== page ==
I live in Santa Clara, which doesn't even have a downtown excepting my proximity to Santana Row, which is even more manufactured and overrated than Mountain View. And yet, I walk or ride my bike to the library or delicious and affordable restaurants all the time, have been on over a dozen completely different hiking experiences this summer without taking longer than 30 minutes to bike/drive to any of them, experienced several amazing cultural events, taken the train to SF (an "actual city," I would propose) several times, and taken cheap road trips to Santa Cruz, Monterrey, Wine Country, and even the Sierras. All of this with endless sunshine and moderate temperatures.

I would still probably enjoy living in the PNW, for example, and I fully acknowledge there are plenty of downsides to the Bay Area, but I really can't give much credit to people who try to claim that they would never consider moving here because it's "suburban hell." Sounds like a very techbro elitist stance, tbh. Plus I am proof that worries about savings rates are overblown (unless you are a low skill worker in which case this place really is the worst). A 25 year old engineer will probably out-earn the combined income of my household, and yet we still save tons and are on track to FIRE without ever moving away.

YMMV.
« Last Edit: August 18, 2016, 11:43:09 PM by Lagom »

jeromedawg

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Re: What would it take for you to move to a HCOL?
« Reply #11 on: August 18, 2016, 11:47:49 PM »
Thanks all. Lots of interesting points of discussion here. I think for me, the things that would make it hard to move away are:

1) Current stable job with good pay in a stable sector + full time work from home and the given flexibility that comes with it (see my kid when I want, help around the house/errands within reason, internet comped lol, zero car commute and little money spent on gas). I think jobs like the one I have are pretty rare to come by. I've also only been there for 8 months now.
2) Have been settled in here for over 10 years since going to college down here. I'm original from NorCal but had to get away from my parents.
3) My in-laws are about 1.5 hours away and both they and my wife would probably be pretty sad if we were to move (especially with us having a kid now)
4) Basically not paying rent - the $$ I'm paying to my dad on a monthly basis is more or less a revolving door that will come back to me.

Only big pluses I can think of for possible relocation (assuming interviews/screeners go well enough to where they want to move forward) would be:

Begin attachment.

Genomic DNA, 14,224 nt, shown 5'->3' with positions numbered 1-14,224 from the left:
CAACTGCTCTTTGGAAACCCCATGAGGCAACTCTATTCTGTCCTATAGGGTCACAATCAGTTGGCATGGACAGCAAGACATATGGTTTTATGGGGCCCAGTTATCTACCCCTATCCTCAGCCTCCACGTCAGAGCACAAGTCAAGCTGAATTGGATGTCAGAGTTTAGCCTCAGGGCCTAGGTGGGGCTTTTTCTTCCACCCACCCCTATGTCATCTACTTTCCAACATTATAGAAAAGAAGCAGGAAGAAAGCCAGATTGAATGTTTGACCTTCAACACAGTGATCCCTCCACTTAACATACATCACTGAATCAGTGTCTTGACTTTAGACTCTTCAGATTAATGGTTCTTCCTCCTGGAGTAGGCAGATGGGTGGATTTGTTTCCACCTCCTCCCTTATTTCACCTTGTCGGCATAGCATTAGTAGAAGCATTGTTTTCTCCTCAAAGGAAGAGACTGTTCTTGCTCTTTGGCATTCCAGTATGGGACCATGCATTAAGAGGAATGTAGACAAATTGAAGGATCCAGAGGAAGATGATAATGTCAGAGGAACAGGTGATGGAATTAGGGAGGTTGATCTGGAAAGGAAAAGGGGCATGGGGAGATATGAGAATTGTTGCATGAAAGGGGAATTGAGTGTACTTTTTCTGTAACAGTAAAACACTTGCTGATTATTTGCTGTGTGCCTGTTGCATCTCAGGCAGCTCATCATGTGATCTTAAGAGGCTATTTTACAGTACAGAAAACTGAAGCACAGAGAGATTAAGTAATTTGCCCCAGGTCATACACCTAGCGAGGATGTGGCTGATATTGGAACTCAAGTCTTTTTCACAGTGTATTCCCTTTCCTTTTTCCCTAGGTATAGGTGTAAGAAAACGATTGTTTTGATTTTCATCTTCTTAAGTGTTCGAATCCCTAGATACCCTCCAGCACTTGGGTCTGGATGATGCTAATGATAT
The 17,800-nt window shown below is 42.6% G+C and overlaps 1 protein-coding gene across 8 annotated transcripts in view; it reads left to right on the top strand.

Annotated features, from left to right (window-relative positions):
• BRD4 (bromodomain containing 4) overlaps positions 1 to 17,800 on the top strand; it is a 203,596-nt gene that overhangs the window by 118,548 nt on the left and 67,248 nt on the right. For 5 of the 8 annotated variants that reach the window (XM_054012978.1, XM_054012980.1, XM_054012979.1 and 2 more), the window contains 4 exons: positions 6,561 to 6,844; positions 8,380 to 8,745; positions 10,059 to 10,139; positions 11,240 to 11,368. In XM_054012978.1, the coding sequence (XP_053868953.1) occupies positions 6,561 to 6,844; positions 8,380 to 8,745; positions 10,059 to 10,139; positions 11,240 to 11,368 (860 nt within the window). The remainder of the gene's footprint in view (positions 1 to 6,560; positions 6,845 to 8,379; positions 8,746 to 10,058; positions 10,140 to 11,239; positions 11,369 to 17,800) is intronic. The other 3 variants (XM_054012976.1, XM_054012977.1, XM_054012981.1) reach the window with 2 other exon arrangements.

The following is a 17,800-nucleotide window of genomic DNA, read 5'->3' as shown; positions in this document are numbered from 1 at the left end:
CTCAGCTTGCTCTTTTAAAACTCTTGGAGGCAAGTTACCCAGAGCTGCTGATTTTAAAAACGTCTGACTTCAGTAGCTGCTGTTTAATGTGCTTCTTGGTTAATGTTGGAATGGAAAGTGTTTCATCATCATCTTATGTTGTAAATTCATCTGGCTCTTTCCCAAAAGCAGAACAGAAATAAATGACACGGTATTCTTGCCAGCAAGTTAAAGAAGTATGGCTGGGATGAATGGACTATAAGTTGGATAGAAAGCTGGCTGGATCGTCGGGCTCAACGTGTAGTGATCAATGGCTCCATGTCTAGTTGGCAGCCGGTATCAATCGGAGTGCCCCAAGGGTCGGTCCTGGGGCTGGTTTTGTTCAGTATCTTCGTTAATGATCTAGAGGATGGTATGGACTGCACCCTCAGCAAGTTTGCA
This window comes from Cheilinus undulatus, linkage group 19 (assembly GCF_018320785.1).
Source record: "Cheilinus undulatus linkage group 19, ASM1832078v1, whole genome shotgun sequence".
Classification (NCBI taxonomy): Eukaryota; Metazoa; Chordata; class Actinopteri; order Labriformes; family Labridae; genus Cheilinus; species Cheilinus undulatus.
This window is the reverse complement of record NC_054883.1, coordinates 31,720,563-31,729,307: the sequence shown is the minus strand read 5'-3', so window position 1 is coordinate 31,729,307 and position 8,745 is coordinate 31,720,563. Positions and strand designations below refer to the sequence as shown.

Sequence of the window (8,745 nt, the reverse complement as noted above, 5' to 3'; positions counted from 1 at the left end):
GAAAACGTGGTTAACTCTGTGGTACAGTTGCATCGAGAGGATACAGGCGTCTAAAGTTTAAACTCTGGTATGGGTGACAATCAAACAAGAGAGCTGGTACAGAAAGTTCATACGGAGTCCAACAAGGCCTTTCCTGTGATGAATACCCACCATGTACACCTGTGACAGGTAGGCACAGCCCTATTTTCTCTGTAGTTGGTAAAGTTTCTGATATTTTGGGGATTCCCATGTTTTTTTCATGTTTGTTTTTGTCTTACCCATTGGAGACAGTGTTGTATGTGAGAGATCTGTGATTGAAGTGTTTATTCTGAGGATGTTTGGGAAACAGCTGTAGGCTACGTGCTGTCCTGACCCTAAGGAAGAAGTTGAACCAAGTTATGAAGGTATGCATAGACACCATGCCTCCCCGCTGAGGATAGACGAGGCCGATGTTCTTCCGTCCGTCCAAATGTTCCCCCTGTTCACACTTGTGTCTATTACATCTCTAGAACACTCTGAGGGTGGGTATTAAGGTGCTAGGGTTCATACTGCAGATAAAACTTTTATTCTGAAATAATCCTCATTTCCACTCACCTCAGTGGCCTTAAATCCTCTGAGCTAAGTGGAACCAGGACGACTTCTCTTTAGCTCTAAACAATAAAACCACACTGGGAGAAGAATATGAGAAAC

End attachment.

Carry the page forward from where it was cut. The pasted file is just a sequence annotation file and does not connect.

1) Probable significant increase in salary (at least 20%-30% base). From my initial research and calculations, with benefits/bonuses/options of a new potential gig, it *appears* that current salary + bonuses/benefits could near double into the $200k range. Some of benefits include things like full coverage health care, high % 401k match, free breakfast/lunch, relocation package (3 months of housing covered I believe), etc. I definitely don't want to get ahead of myself so we'll just see where things go from here...
2) Opportunity to work for a pretty major tech company which seems like it would be relatively stable in addition to likely more interesting and engaging work. Also, it would probably open a lot more doors as far as career advancement opportunities, etc. Although, I don't doubt the current job is opening many doors as well - I wouldn't have gotten hit up, I'm sure, if it weren't for the current gig.
3) Closer to my parents (but this is a double-edged sword). We do have good times with my side of the family, but it can easily become overwhelming with them at the same time. Both my parents and my in-laws are overbearing and like to meddle in our affairs, so not being close to either side is definitely needed.
« Last Edit: August 18, 2016, 11:50:06 PM by jplee3 »

gooki

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Re: What would it take for you to move to a HCOL?
« Reply #12 on: August 19, 2016, 02:18:35 AM »
It would take double my salary to move from medium COL to high COL.

Made a recuiter spit her coffee out when I told them what that was in dollar terms.

205guy

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Re: What would it take for you to move to a HCOL?
« Reply #13 on: August 19, 2016, 03:56:21 AM »
One big issue you haven't addressed is going from a work-at-home situation to a kiss-and-commute one (as in "bye, love, have fun as a sahm in a new town while I'm away at the office putting in long hours for the new job"). That seems like the biggest change involved for your family.